What’s a good, succinct way to describe the current US system of data security and privacy regulation?
“It’s a mess,” said Daniel Solove, a professor of law at George Washington University.
That’s why the Federal Trade Commission (FTC) is hosting a series of hearings from mid-September through November to help it rethink its approach to policy and antitrust enforcement and better keep up with the pace of tech.
The first hearing, which took place Thursday in Washington, D.C., set the scene for upcoming discussions with a review and overview of competition, the consumer protection landscape and the state of privacy regulation.
Here are five issues the FTC must consider as it hammers out priorities for policy and enforcement in the 21st century.
Keeping up with tech
Virtually everything the FTC tackles today has something to do with emerging technologies.
But despite having more technology capacity than at any point in its history, the FTC isn’t equipped to monitor the rapid pace of innovation from the tech sector.
The FTC’s agenda should ensure that “its infrastructure and its resources matches the challenges that the agency faces,” said David Vladeck, a professor at Georgetown University Law Center and a former director of the FTC’s Bureau of Consumer Protection.
Predictive algorithms are extremely difficult to regulate. “You can’t put them under oath,” Vladeck said.
And yet, companies increasingly rely on algorithms for their decision making which could, depending on the scenario, cause consumer harm.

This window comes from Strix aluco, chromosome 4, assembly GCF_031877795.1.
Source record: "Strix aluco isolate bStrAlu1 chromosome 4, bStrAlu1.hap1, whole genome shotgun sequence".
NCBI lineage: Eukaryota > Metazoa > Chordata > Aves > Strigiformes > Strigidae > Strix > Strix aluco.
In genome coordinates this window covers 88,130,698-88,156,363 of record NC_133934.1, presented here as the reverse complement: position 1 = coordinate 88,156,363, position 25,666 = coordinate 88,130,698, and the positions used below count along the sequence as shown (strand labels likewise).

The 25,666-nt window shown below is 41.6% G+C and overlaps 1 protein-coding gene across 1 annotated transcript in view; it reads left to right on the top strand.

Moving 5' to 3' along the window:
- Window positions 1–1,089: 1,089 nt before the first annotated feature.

Say a hotel chain uses an algorithm to predict whether a consumer has the propensity to mess up a room during his or her stay. Anyone identified as a room wrecker might be charged a higher rate or be barred from booking, full stop. “There’s nothing wrong with the algorithm and it might even be true – but you haven’t done it [yet],” Solove said. “And how do you argue with a prediction?”
By the same token, predictive algorithms underpin most of the antifraud tools out there, said Howard Beales, a professor of public policy at the George Washington University School of Business, who previously filled multiple roles at the FTC, including as a former acting deputy director.
“If it weren’t for those tools, there would be more identity theft than there is,” Beales said.
Regulating enormous platforms like Facebook, Google and even Amazon is just as tricky as trying to cross-examine an algorithm. But deputizing the platforms to be responsible for policing themselves isn’t a great option either, which is part of why more access to skilled tech talent should be a top agenda item for the industry.
Multiple companies, including both Google and Facebook, are already under order by the FTC for past infractions, but violations of these orders are hard to detect by a resourced-strapped federal agency. And when there are violations, which inevitably end up in the press (especially if they concern one of the larger platforms), it “undermines the deterrent value of consent decrees or enforcement cases,” Vladeck said.